I have been working with my wife on achieving balance in my life. I owe her a huge debt of gratitude for everything she is and everything she does for me. Besides being the love of my life, she is my trusted sounding board for all of my crazy ideas. She gives me great feedback and has learned when to push and when to give space.
She is not shy about pointing out that I have a problem in finding work/life balance. The question I haven’t figured out is Why? I guess I’ll have to leave that to my betters (although without understanding why, I feel that I lack the appropriate tool to analyze what is really going on with me.).
In his material, Neil Anderson has expressed the basic human needs as identity, significance, acceptance and security. I’m sure that a key is in there somewhere. A job can can give the illusion of meeting these needs, especially in areas where we have worked hard to gain expertise and are valued and complimented on successes. Perhaps it is OK to say that a job does cover some of the ground in meeting these needs. If your work place makes you feel insignificant and anonymous, insecure and disconnected to yourself and your passion; it’s time to move on.
Part of the problem is this: I don’t usually feel as if my life is out of balance. I chalk it up to working in a demanding area. One can admit there is a problem – the evidence is there, your most trusted friend confirms it – but you don’t live in a constant awareness of it, so you easily fall back into your habitual patterns.
I know I’m not alone. What to do?
Here’s my work in progress with the hope that it helps others:
First, I have to listen to the companion God gave me. If my wife says I’m working too much, she’s right. Now, I have to figure out how to set appropriate boundaries. I try to keep in mind the excellent advice I heard from my friend and author, Dondi Scumaci. Dondi points out that we don’t really have a problem saying no, we just say it to the wrong people (hint: our families). We need to turn that around. Saying yes to one thing is saying no to another. This is so important. My daughter will turn 23 this year. Time moves way too fast.
Second, I need to turn off the mobile devices. Nothing drives my wife crazier than me being on the phone when we are together (Particularly with the job, during my vacation or on a day off. Imagine that.) I admit to lacking will-power. I have begun to leave my phone at home when we are together. Not everyone’s emergency can be my emergency if I am going to find the right balance. I am available to my job almost all the time. I have to learn to be OK with not being available sometimes.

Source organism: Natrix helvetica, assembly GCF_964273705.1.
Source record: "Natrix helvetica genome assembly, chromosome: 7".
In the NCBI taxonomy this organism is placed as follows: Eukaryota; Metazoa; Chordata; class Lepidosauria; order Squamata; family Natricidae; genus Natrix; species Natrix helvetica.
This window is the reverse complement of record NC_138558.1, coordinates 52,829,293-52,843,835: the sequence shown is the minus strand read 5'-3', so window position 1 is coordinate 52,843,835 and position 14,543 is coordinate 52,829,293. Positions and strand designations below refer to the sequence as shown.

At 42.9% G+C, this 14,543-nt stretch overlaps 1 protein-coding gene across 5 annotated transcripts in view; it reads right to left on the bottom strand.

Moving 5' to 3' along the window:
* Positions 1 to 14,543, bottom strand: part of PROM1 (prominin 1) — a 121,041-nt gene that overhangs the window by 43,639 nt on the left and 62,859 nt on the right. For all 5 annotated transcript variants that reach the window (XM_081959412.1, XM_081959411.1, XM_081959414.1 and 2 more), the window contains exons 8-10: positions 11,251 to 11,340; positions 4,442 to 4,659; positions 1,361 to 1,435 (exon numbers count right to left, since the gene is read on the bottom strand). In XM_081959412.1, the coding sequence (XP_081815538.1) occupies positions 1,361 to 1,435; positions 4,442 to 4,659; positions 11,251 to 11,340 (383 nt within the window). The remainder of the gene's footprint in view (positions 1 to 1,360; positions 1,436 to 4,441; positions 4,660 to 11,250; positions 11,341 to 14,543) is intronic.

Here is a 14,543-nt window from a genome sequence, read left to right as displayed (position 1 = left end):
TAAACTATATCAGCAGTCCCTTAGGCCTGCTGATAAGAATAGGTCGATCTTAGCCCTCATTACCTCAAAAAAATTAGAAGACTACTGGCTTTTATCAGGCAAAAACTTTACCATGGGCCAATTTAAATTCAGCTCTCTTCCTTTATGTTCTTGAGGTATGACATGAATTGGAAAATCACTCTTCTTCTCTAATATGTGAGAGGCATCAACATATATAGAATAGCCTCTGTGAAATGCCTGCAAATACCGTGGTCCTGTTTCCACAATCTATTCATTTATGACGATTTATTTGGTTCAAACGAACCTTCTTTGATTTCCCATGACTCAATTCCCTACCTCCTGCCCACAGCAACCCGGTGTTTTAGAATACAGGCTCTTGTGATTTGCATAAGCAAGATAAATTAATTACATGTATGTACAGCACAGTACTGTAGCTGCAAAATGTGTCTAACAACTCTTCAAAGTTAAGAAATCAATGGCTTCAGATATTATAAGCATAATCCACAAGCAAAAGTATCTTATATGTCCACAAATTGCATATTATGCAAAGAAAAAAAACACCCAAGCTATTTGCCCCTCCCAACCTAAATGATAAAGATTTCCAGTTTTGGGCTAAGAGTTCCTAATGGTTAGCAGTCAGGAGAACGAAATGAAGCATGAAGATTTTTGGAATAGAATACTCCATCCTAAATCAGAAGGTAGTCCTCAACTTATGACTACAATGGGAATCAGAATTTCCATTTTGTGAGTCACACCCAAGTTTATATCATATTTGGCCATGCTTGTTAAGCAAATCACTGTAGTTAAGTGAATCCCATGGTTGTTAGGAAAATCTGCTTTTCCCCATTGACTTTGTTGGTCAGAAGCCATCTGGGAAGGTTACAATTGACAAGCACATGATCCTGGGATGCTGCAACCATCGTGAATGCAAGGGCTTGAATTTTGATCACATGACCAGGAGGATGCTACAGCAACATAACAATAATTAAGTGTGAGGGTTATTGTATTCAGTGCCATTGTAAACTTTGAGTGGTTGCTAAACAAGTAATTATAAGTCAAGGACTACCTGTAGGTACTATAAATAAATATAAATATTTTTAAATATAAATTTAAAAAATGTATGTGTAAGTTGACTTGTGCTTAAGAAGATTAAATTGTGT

Third, I cannot allow my ministry to become a mistress to my marriage. (Please forgive my male-gender language here. Although, I trust female readers will feel the force of this point even with these terms.) A mistress has an emotional hold on a person and can summon them at any hour, even call them out of bed at night. My marriage must hold a place of priority that cannot be interfered with by the needs of others. Emergencies should be the exception, not the rule. There is an emotional fondness and attachment that only belongs to your spouse. Be aware of an emerging pattern of misplaced priority. It is not fair to our families for them to feel that the church is “the other woman” keeping us from coming home and taking all of our best time, energy, and attention.
Fourth, I must make sure my needs are met through my relationship with God and not at the expense of other people. A friend recently described these times using the analogy of manna – gathering daily what you need, and allowing it to bring refreshing in moments throughout the day. I am a clumsy practitioner of contemplative prayer. I value my time of solitude and rest in His presence, although I’m ashamed of my lack of discipline. Though I do make time for a morning embrace with my Father before I leave the house, I’m not really a morning person. I take comfort in the creation account which records that God met with Adam in the cool of the evening (which, of course, is the beginning of the Jewish day, or more correctly, the Genesis day.) I prefer that time table.
So there you have it. Not earth-shattering I’m sure, but a push in the right direction. To all my married tech friends, I really hope I have emphasized your need to listen to your spouse when it comes to your time.
I leave you with this thought: when you lose your balance, that’s when you fall. I understand there is work involved in gathering our daily manna. It’s not easy, but have faith. As we rest in God, He will meet our needs in a deep soul-satifying way that will equip us to find the right balance that provides for our families and the ministries He has called us to.